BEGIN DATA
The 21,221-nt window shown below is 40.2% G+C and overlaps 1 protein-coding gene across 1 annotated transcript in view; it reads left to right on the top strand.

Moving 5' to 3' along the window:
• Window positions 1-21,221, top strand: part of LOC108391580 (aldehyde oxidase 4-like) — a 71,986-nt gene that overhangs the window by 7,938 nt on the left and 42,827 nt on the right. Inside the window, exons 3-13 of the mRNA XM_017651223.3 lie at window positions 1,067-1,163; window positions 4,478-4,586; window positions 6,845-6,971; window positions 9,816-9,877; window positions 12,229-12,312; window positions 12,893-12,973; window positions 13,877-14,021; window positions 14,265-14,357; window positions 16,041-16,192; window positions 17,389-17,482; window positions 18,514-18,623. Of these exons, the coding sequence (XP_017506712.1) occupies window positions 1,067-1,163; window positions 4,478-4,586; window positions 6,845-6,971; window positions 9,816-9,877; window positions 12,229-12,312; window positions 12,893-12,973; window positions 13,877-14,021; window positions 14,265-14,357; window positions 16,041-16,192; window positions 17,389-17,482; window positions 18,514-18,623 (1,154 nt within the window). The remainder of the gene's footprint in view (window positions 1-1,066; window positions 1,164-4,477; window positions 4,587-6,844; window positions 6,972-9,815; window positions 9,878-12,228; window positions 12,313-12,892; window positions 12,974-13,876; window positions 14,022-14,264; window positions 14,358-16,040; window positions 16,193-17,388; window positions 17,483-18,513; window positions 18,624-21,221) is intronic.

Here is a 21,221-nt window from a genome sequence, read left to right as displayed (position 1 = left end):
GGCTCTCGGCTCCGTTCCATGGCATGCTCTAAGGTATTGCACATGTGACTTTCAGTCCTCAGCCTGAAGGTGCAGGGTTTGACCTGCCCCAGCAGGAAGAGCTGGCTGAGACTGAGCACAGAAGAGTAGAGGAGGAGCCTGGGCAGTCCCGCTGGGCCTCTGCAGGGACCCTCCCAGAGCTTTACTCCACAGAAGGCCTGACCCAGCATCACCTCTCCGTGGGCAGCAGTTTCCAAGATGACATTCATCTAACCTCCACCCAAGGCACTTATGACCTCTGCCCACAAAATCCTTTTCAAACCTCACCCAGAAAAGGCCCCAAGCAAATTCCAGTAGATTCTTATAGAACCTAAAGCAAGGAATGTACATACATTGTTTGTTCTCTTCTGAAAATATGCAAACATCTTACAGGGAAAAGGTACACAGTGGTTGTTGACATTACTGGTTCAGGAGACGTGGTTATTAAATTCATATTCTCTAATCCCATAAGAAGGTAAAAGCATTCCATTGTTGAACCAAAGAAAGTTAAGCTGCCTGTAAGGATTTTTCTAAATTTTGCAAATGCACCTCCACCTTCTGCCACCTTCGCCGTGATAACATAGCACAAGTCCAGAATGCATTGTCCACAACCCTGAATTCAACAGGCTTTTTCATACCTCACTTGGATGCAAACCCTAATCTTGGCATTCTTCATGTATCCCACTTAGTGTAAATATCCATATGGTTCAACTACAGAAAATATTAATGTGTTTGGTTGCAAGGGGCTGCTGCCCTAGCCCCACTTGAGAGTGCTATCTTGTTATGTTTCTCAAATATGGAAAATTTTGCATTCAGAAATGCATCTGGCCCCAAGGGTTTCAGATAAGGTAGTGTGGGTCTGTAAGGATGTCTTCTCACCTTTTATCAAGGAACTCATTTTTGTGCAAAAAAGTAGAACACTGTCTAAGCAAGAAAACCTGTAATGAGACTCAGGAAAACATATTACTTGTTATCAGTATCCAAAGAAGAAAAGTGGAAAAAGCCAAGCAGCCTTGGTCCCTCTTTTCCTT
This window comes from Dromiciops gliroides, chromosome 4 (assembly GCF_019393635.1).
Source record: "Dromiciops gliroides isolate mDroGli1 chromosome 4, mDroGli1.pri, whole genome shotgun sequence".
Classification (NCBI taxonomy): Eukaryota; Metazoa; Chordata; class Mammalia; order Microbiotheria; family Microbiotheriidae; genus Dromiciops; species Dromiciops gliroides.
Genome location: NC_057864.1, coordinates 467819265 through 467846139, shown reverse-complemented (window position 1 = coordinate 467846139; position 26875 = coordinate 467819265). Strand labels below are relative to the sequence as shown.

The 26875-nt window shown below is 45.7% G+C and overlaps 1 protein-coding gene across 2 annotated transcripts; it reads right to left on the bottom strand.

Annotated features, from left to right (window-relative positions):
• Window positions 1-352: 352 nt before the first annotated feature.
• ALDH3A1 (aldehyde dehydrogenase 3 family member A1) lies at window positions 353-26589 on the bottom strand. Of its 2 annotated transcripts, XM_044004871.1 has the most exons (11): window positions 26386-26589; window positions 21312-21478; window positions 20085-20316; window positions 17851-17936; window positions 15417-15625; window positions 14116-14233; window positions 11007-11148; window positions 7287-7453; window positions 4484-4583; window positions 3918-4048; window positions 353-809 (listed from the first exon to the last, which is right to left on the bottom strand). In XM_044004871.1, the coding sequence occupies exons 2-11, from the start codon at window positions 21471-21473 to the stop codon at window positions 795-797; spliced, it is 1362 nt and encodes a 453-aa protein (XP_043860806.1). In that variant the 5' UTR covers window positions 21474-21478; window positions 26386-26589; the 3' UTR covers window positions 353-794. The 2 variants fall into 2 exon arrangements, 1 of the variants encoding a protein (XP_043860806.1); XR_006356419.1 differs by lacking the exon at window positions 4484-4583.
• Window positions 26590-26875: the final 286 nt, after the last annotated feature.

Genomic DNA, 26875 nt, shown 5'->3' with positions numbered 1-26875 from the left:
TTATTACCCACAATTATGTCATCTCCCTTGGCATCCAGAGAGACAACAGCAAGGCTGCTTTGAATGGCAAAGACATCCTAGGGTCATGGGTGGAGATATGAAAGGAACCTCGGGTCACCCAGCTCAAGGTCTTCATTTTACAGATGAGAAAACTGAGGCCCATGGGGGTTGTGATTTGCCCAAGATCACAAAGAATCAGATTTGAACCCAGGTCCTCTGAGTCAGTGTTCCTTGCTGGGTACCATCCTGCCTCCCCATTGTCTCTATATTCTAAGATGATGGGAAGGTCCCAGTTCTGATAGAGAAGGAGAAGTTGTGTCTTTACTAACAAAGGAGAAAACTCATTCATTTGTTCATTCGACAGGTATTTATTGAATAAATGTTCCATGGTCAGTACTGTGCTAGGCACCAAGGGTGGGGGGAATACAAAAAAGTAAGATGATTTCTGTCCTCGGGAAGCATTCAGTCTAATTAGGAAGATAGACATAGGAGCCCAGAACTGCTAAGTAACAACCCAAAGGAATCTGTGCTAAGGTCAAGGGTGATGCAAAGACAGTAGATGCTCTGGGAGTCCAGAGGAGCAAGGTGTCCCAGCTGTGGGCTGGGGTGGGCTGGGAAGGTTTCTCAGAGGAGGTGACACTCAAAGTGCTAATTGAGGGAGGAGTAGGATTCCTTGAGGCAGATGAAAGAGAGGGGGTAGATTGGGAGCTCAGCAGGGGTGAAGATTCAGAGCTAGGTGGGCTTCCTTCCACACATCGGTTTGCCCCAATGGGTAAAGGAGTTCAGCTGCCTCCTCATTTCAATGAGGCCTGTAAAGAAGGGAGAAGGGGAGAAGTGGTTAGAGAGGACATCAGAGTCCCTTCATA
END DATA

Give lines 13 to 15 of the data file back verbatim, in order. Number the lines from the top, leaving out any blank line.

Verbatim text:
• ALDH3A1 (aldehyde dehydrogenase 3 family member A1) lies at window positions 353-26589 on the bottom strand. Of its 2 annotated transcripts, XM_044004871.1 has the most exons (11): window positions 26386-26589; window positions 21312-21478; window positions 20085-20316; window positions 17851-17936; window positions 15417-15625; window positions 14116-14233; window positions 11007-11148; window positions 7287-7453; window positions 4484-4583; window positions 3918-4048; window positions 353-809 (listed from the first exon to the last, which is right to left on the bottom strand). In XM_044004871.1, the coding sequence occupies exons 2-11, from the start codon at window positions 21471-21473 to the stop codon at window positions 795-797; spliced, it is 1362 nt and encodes a 453-aa protein (XP_043860806.1). In that variant the 5' UTR covers window positions 21474-21478; window positions 26386-26589; the 3' UTR covers window positions 353-794. The 2 variants fall into 2 exon arrangements, 1 of the variants encoding a protein (XP_043860806.1); XR_006356419.1 differs by lacking the exon at window positions 4484-4583.
• Window positions 26590-26875: the final 286 nt, after the last annotated feature.

Genomic DNA, 26875 nt, shown 5'->3' with positions numbered 1-26875 from the left: